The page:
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In the spirit of its marketing theme “Live Más,” Taco Bell opted to develop its own system specific to the brand instead of using one of a growing number of “off-the-shelf solutions,” which could’ve been a quicker way to bring mobile ordering to fruition, Jenkins noted.

“Living Más is all about doing things differently,” he said. “One brand will be extraordinary, while everyone else is ordinary. We asked, ‘How do we become extraordinary?’”

On a visit to a Taco Bell test unit last week, Jenkins demonstrated how the new app works. Rather than offering a static interface that looks the same every time the app is opened, Taco Bell’s app offers a message that varies, depending on the time of day. Guests might be greeted with a “Hey hungry human, ready to get your lunch on?” message around midday, for example, or another tailored to dinner or late-night snacks.

Taco Bell's app also provides calorie information to users.“It’s built on the moment of now,” which is largely how young people live, said Jenkins.

The app opens first to the menu, but then immediately allows guests to find their closest Taco Bell, so pricing specific to that location appears, as well as hours and directions.

Customers can customize menu selections, and the app offers “smart upsell” opportunities, suggesting a drink or dessert, for example, if the user hasn’t ordered one. Users can save their favorite orders, customized to their liking, for next time.

Guests can load Taco Bell gift cards or use their credit cards to pay. The order goes directly to the restaurant’s POS system and appears on the kitchen display system specifically as a mobile order.

To ensure that the food is prepared hot when the guest arrives, the system uses a GPS locator to recognize when the person placing the order is near, giving the kitchen a signal to fire the order.

The guest then has the option of in-store pick up or using the drive thru — but they don’t have to make that decision until they arrive at the restaurant. If the drive thru line is long, for example, they can tap “in-store” pickup and go inside. Jenkins said a separate pick up window for mobile orders will be available to allow those guests to avoid the line.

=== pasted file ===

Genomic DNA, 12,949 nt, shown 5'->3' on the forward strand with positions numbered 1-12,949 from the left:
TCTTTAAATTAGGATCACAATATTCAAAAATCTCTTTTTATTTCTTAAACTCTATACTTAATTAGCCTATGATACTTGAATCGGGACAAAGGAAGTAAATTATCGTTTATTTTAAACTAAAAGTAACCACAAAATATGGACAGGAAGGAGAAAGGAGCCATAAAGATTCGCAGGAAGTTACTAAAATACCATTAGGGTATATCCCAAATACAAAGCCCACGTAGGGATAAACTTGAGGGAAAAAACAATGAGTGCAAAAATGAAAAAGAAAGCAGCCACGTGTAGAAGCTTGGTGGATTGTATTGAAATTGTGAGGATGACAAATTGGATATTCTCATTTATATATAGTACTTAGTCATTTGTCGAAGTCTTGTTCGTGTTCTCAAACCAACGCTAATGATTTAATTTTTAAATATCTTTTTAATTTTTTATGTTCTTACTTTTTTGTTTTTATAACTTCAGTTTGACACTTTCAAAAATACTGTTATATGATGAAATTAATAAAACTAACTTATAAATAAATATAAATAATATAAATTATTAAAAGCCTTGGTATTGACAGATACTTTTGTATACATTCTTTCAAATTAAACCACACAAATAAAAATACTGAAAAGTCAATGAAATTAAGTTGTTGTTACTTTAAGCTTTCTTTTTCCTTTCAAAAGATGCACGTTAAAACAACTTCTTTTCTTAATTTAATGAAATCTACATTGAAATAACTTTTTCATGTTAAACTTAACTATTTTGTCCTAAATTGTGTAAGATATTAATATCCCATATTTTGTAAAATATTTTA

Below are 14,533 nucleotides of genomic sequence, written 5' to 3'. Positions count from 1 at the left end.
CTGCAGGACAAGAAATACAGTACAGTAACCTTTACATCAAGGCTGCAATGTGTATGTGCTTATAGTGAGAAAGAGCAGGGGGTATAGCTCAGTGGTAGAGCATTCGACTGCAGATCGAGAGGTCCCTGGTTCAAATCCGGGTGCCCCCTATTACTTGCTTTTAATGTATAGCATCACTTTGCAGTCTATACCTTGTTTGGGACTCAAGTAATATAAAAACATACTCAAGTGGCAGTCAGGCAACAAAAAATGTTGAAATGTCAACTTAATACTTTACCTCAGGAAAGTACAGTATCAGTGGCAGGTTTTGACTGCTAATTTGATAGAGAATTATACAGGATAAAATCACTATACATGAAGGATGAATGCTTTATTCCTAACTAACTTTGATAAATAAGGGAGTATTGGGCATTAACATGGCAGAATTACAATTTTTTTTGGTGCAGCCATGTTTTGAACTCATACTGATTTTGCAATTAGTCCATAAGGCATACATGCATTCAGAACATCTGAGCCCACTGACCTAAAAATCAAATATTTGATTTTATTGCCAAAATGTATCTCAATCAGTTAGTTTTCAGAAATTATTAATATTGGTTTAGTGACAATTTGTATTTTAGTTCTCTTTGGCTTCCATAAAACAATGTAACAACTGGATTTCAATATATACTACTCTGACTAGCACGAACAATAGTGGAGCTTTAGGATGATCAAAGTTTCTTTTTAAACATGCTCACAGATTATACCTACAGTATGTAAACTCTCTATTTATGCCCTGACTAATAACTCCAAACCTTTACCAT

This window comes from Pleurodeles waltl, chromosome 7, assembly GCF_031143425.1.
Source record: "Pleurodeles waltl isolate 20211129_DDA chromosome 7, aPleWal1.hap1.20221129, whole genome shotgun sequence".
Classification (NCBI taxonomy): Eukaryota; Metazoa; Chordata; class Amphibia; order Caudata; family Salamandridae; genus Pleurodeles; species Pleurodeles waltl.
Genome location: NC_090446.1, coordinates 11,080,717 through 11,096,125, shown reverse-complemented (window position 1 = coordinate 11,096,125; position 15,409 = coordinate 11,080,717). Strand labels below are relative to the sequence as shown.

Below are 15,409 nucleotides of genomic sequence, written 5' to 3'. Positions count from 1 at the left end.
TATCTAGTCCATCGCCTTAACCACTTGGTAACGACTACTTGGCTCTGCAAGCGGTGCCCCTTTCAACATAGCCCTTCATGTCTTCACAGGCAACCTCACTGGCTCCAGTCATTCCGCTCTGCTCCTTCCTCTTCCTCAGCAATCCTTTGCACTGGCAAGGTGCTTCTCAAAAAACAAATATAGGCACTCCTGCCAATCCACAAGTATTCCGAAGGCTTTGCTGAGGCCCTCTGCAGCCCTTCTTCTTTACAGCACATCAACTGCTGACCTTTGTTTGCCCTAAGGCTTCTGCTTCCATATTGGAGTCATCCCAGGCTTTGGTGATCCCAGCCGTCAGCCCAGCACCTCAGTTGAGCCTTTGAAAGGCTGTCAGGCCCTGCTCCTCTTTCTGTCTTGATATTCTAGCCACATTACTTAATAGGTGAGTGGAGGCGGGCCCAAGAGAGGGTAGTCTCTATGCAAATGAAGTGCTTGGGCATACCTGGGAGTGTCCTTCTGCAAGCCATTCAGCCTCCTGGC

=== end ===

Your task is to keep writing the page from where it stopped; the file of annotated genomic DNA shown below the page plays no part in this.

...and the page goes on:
If using the drive thru, guests simply stop at the call box and announce their arrival by name — “Mobile order for John” — cueing the kitchen to prepare the meal and have it ready at the pick up window.

Workers will be challenged to maintain speed of service during peak hours, when restaurants are receiving a steady flow of mobile orders at the same time guests are lined up at the counter. However, Jenkins contends that mobile ordering will help eliminate some of the drag caused by consumers with “menu board anxiety,” as well as improving accuracy. When ordering by smartphone, for example, guests can take their time deciding whether to add sour cream or remove the cheese without holding up the line. “It’s really more about convenience and customization,” he noted.

Greg Fancher, Taco Bell’s chief information officer, said the chain sees mobile as a platform on which to build. “We’re looking at scale and flexibility,” he said. “We’re focused on mobile now, but preparing for what happens next,” including creating a similar system specifically for tablets or ordering on a desktop device.

Ties to a loyalty program may also be a future step, said Jenkins. “Loyalty is a really interesting opportunity for QSR,” he said. “We’re trying to bring something to life.”

Contact Lisa Jennings at lisa.jennings@penton.com.
Follow her on Twitter: @livetodineout